A: Let’s say you’re generating marketing content, you know, you’re doing a marketing blitz, and you want to generate invitations and emails, and so on and so forth. You can give it [AI] a set of instructions, the prompts, in natural language, and it will generate that content for you. You could also use AI to generate product descriptions as you create your E-commerce websites by letting the model create those for you.
A: AI can be used for code generation. What’s happening behind the scenes with Excel is it’s generating code. As a business owner, you can use AI to create your reporting dynamically. Maybe I want to know which customers have churned in the last three months in a certain region. I can just state that in English. I can say, “Hey, please show me all the customers that churned in the last three months in Miami.” And now, the model turns that into SQL code, hits your CRM system, and then returns that information to you. Then you can present that information dynamically in a report to the end user.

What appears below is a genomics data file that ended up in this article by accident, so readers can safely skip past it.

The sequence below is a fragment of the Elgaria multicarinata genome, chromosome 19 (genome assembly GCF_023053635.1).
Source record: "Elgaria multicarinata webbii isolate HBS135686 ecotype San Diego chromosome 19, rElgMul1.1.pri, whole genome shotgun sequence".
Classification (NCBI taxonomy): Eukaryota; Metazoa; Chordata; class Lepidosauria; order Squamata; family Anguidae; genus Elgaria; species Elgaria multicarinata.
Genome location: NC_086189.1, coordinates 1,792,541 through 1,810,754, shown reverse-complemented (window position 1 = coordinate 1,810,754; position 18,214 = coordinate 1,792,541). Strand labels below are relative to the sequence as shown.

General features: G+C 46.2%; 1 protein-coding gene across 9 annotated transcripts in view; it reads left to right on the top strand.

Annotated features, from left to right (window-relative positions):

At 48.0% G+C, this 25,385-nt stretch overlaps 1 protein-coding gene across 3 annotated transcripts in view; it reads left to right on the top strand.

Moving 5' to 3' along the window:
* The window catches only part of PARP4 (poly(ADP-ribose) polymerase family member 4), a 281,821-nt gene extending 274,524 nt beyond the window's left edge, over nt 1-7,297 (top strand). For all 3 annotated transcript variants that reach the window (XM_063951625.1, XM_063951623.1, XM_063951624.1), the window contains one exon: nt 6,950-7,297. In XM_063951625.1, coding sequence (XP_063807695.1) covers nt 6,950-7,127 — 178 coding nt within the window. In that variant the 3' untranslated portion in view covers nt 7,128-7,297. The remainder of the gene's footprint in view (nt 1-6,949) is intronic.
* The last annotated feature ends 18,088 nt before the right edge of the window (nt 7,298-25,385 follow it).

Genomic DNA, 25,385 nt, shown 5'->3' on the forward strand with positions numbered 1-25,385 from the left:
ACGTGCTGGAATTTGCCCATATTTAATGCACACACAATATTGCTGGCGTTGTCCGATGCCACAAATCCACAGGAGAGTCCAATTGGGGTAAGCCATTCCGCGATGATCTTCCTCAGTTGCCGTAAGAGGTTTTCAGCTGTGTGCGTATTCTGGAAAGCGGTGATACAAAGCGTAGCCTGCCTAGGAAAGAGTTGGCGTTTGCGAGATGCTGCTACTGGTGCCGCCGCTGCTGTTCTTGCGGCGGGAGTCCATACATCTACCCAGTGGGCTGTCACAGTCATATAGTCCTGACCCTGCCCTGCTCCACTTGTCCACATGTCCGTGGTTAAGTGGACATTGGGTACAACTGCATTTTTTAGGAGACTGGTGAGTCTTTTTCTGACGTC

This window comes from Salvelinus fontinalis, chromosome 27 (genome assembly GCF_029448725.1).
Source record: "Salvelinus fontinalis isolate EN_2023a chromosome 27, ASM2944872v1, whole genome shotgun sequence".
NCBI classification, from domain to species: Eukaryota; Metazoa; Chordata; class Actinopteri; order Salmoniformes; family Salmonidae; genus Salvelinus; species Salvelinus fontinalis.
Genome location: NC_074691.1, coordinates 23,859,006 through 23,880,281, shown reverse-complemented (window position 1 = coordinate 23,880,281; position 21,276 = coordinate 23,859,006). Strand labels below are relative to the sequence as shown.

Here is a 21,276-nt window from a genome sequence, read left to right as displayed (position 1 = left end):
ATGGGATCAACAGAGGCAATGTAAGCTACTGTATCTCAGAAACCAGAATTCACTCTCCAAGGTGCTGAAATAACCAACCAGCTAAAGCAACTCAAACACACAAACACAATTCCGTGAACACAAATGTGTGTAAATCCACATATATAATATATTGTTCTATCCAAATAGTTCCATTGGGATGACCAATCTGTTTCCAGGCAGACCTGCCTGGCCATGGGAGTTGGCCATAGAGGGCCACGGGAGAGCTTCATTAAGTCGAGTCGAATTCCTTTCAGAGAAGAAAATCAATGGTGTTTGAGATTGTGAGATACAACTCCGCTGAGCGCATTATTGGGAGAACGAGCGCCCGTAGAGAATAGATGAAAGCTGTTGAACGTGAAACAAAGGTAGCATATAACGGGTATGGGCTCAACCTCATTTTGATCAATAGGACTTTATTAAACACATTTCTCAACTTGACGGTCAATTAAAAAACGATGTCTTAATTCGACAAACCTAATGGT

A: Microsoft’s cloud system is called Azur, and what we want to do, while OpenAI builds capabilities like ChatGPT, is to bring these same capabilities to you as a consumer. So we are bringing all of these AI services and offering them as part of our ecosystem because not everybody can afford an army of data scientists to build their own models and do this in house. We are now bringing models from partners like OpenAI and offering them on our cloud platform so that you access these models as if you were outsourcing the data science work to Microsoft. Having said that, AI also provides computing capability for data scientists to build their own models. So fundamentally, I think of building an application as one of two ways. One is you build your own custom AI models because you have the data science expertise and access to a lot of data. And you may want to build models using open-source frameworks and other such technologies. While you can use AI’s computing platform to do that, the second way of building applications is to use the pre-built models that companies like Microsoft are offering, like OpenAI, as an example, and you then just worry about integrating them into your workflows.
A: Think about information mining or knowledge mining of any kind. A lot of people have some basic search applications. You can use AI on your website for semantic search. So you may have a website where people can come in and search for information to find content. But what if we can make that search very human-like, very conversational, exactly like what ChatGPT does in the public application, but doing it on your data set? Now you can have this chatbot that goes and finds answers within your enterprise context.